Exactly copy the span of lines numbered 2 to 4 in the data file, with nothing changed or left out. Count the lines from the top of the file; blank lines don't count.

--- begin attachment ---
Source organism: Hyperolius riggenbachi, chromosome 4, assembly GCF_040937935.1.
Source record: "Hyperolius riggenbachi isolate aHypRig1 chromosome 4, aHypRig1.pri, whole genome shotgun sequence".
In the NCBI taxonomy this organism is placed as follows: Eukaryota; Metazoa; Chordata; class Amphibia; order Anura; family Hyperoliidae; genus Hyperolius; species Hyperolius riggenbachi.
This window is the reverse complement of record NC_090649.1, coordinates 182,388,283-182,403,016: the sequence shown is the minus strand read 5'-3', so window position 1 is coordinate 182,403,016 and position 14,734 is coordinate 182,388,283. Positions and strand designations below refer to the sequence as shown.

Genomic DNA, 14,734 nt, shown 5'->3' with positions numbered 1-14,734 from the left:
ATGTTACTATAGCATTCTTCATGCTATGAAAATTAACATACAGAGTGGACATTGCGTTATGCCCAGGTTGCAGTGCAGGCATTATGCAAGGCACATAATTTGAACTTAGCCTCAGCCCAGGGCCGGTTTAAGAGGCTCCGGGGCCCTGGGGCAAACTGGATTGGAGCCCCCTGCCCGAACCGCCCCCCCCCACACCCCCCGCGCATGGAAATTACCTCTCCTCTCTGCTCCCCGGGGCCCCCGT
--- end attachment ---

Source record: "Hyperolius riggenbachi isolate aHypRig1 chromosome 4, aHypRig1.pri, whole genome shotgun sequence".
In the NCBI taxonomy this organism is placed as follows: Eukaryota; Metazoa; Chordata; class Amphibia; order Anura; family Hyperoliidae; genus Hyperolius; species Hyperolius riggenbachi.
This window is the reverse complement of record NC_090649.1, coordinates 182,388,283-182,403,016: the sequence shown is the minus strand read 5'-3', so window position 1 is coordinate 182,403,016 and position 14,734 is coordinate 182,388,283. Positions and strand designations below refer to the sequence as shown.